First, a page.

Aileron Investment Management, LLC v. American Lending Center, LLC

Filing 114

ORDER granting 106 Motion for Protective Order. See order for details. Signed by Magistrate Judge Amanda Arnold Sansone on 1/10/2022. (SFC)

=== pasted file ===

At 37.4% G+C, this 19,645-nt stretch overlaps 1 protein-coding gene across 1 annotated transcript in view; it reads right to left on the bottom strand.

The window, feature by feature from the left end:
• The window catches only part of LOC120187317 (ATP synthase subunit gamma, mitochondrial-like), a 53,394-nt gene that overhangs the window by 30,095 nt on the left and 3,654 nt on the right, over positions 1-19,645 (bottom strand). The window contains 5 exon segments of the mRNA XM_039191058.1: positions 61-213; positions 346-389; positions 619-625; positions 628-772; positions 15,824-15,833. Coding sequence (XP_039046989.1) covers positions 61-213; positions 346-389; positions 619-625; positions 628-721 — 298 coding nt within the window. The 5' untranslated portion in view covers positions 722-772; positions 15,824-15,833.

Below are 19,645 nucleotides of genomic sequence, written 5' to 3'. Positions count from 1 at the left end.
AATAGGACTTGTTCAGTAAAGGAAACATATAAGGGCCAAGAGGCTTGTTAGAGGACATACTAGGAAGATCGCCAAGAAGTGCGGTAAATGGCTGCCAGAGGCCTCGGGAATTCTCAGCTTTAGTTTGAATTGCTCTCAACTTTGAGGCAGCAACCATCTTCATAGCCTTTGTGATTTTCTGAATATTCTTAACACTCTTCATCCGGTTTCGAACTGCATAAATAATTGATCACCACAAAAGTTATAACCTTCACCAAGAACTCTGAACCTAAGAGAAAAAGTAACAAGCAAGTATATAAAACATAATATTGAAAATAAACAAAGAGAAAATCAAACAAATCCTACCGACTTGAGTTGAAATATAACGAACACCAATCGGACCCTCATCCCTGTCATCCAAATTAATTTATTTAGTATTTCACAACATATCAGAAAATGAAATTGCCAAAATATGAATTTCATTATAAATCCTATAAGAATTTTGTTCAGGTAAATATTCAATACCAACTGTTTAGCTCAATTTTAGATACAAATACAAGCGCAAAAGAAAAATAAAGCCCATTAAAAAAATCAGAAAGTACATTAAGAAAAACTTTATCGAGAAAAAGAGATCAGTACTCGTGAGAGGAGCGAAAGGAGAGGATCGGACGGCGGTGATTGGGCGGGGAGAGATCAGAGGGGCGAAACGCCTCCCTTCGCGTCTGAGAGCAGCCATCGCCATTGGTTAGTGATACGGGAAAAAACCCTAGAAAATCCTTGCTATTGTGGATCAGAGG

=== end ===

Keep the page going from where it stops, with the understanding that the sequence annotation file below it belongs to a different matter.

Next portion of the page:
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AILERON INVESTMENT MANAGEMENT, LLC, a Florida limited liability company, Plaintiff, v. Case No. 8:21-cv-146-MSS-AAS AMERICAN LENDING CENTER, LLC, a California limited liability company, Defendant, ____________________________________/ ORDER Defendant American Lending Center, LLC (ALC) moves for a protective order quashing the portion of Plaintiff Aileron Investment Management, LLC’s deposition notice requiring ALC’s corporate representative to travel to Florida for the deposition. (Doc. 106). Aileron responds in opposition. (Doc. 109). Fed. R. Civ. P. 26(b)(1), as amended effective December 1, 2015, governs the scope of discovery in civil cases. The rule states: Parties may obtain discovery regarding any nonprivileged matter that is relevant to any party’s claim or defense and proportional to the needs of the case, considering the importance of the issues at stake in the action, the amount in controversy, the parties’ relative access to relevant information, the parties’ resources, the 1 UNITED STATES DISTRICT COURT MIDDLE DISTRICT OF FLORIDA TAMPA DIVISION Fed. R. Civ. P. 26(b)(1). Courts have discretion in controlling the discovery in a case. Mut. Serv. Ins. v. Frit Industries, Inc., 358 F.3d 1312, 1322 (11th Cir. 2004). Under Fed. R. Civ. P. 26(c)(1), “[a] party or any person from whom discovery is sought may move for a protective order.” For good cause, the court may “issue an order to protect a party or person from annoyance, embarrassment, oppression, or undue burden or expense.” Fed. R. Civ. P. 26(c)(1). The party seeking a protective order “carries the burden of showing good cause and/or the right to be protected.” See Schneider v. Hertz Corp., No. 3:05-cv-1298-JMCR, 2007 WL 1231834, at *2 (M.D. Fla. Apr. 26, 2007) (citing United States v. Garrett, 571 F.2d 1323, 1326 n.3 (5th Cir. 1978)). The burden “contemplates a particular and specific demonstration of fact as distinguished from stereotyped and conclusory statements.” Id. On October 20, 2021, Aileron served a notice for ALC’s corporate representative’s deposition at a location in this district. (Doc. 66, p. 3). ALC moved to quash the portion of that notice requiring ALC’s corporate representative to travel to Florida for the deposition. (Doc. 66). This court 2 importance of the discovery in resolving the issues, and whether the burden or expense of the proposed discovery outweighs its likely benefit. Information within this scope of discovery need not be admissible in evidence to be discoverable. also stated “should a videoconference deposition become the only viable option, the court would be willing to require a videoconference deposition of unlimited duration to accommodate the significant number of documents and Mandarin translation needs.” (Id. at 7). The onset of the current Omicron COVID-19 variant presents such a situation. Since this court’s December 16, 2021 order, the Omicron COVID-19 variant has become the predominant COVID-19 variant in Florida and the United States. Caroline Catherman, Omicron now dominant in the U.S.; experts predict COVID-19 hospitalizations in Central Florida, urge boosters, Orlando Sentinel (Dec. 20, 2021), coronavirus/os-ne-coronavirus-omicron-breakthrough-waningimmunity-20211220-fudd4a6ykfdmbbk7b4bjweeptq-story.html. The CDC reports the Omicron variant “likely will spread more easily than the original SARS-CoV-2 virus” and “breakthrough infections in people who are fully vaccinated are likely to occur.” Centers for Disease Control and Prevention, Omicron Variant: What You Need to Know, Centers for Disease Control and Prevention, (Dec. 20, 2021), variants/omicron-variant.html. To that end, courts in this district have temporarily paused jury trials and returned to conducting more hearings via 3 denied ALC’s motion on December 16, 2021. (Doc. 101). However, this court The sudden rise of the Omicron variant, coupled with ALC’s corporate representative’s unique familial situation, constitutes good cause for a protective order as to the deposition of ALC’s corporate representative. Thus, Aileron’s Motion for Protective Order (Doc. 106) is GRANTED. Aileron shall take the videotaped deposition of ALC’s corporate representative via videoconference for an unlimited duration. The court also acknowledges the pending status of ALC’s motion to quash 23 topics from Aileron’s deposition notice (Doc. 105) and advises an order on this motion to quash may not be entered before the parties’ deposition date and time of 9:00 A.M. on January 12, 2022. ORDERED in Tampa, Florida on January 10, 2022. 4 videoconference .

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